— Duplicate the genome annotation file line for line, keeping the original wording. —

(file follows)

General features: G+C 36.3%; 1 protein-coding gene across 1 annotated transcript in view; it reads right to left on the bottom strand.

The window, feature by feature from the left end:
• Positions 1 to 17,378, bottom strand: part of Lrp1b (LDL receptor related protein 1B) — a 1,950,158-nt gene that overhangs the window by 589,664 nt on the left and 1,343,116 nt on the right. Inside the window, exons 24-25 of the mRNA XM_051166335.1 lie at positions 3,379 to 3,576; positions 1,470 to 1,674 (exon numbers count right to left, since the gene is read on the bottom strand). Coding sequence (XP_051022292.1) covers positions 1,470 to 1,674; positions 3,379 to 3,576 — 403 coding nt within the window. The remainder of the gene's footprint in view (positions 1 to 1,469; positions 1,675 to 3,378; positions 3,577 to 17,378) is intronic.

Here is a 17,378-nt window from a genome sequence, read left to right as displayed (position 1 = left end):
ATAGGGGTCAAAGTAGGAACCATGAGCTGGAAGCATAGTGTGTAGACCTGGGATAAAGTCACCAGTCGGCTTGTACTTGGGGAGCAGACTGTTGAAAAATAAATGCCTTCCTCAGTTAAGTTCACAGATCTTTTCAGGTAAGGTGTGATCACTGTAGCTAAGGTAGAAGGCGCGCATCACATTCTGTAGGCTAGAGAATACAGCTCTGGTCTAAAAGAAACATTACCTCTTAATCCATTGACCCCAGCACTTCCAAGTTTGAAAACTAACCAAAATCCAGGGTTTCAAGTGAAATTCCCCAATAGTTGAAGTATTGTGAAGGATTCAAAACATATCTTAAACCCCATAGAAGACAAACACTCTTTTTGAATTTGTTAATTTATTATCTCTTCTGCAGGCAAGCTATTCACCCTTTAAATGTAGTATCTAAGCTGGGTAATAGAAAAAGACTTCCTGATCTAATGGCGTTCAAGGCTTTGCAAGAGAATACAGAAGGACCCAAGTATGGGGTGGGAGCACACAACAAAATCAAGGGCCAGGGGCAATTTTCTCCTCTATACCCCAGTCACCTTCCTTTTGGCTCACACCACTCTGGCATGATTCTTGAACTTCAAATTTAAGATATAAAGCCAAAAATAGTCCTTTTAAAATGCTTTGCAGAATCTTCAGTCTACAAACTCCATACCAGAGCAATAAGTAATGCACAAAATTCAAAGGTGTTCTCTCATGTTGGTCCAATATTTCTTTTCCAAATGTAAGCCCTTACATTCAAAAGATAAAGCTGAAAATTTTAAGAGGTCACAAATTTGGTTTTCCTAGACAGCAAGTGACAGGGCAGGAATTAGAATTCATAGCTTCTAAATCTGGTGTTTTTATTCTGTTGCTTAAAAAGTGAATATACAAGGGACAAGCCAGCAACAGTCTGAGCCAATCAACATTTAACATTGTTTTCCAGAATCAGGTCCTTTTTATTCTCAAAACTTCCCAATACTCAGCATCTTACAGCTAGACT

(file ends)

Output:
General features: G+C 36.3%; 1 protein-coding gene across 1 annotated transcript in view; it reads right to left on the bottom strand.

The window, feature by feature from the left end:
• Positions 1 to 17,378, bottom strand: part of Lrp1b (LDL receptor related protein 1B) — a 1,950,158-nt gene that overhangs the window by 589,664 nt on the left and 1,343,116 nt on the right. Inside the window, exons 24-25 of the mRNA XM_051166335.1 lie at positions 3,379 to 3,576; positions 1,470 to 1,674 (exon numbers count right to left, since the gene is read on the bottom strand). Coding sequence (XP_051022292.1) covers positions 1,470 to 1,674; positions 3,379 to 3,576 — 403 coding nt within the window. The remainder of the gene's footprint in view (positions 1 to 1,469; positions 1,675 to 3,378; positions 3,577 to 17,378) is intronic.

Here is a 17,378-nt window from a genome sequence, read left to right as displayed (position 1 = left end):
ATAGGGGTCAAAGTAGGAACCATGAGCTGGAAGCATAGTGTGTAGACCTGGGATAAAGTCACCAGTCGGCTTGTACTTGGGGAGCAGACTGTTGAAAAATAAATGCCTTCCTCAGTTAAGTTCACAGATCTTTTCAGGTAAGGTGTGATCACTGTAGCTAAGGTAGAAGGCGCGCATCACATTCTGTAGGCTAGAGAATACAGCTCTGGTCTAAAAGAAACATTACCTCTTAATCCATTGACCCCAGCACTTCCAAGTTTGAAAACTAACCAAAATCCAGGGTTTCAAGTGAAATTCCCCAATAGTTGAAGTATTGTGAAGGATTCAAAACATATCTTAAACCCCATAGAAGACAAACACTCTTTTTGAATTTGTTAATTTATTATCTCTTCTGCAGGCAAGCTATTCACCCTTTAAATGTAGTATCTAAGCTGGGTAATAGAAAAAGACTTCCTGATCTAATGGCGTTCAAGGCTTTGCAAGAGAATACAGAAGGACCCAAGTATGGGGTGGGAGCACACAACAAAATCAAGGGCCAGGGGCAATTTTCTCCTCTATACCCCAGTCACCTTCCTTTTGGCTCACACCACTCTGGCATGATTCTTGAACTTCAAATTTAAGATATAAAGCCAAAAATAGTCCTTTTAAAATGCTTTGCAGAATCTTCAGTCTACAAACTCCATACCAGAGCAATAAGTAATGCACAAAATTCAAAGGTGTTCTCTCATGTTGGTCCAATATTTCTTTTCCAAATGTAAGCCCTTACATTCAAAAGATAAAGCTGAAAATTTTAAGAGGTCACAAATTTGGTTTTCCTAGACAGCAAGTGACAGGGCAGGAATTAGAATTCATAGCTTCTAAATCTGGTGTTTTTATTCTGTTGCTTAAAAAGTGAATATACAAGGGACAAGCCAGCAACAGTCTGAGCCAATCAACATTTAACATTGTTTTCCAGAATCAGGTCCTTTTTATTCTCAAAACTTCCCAATACTCAGCATCTTACAGCTAGACT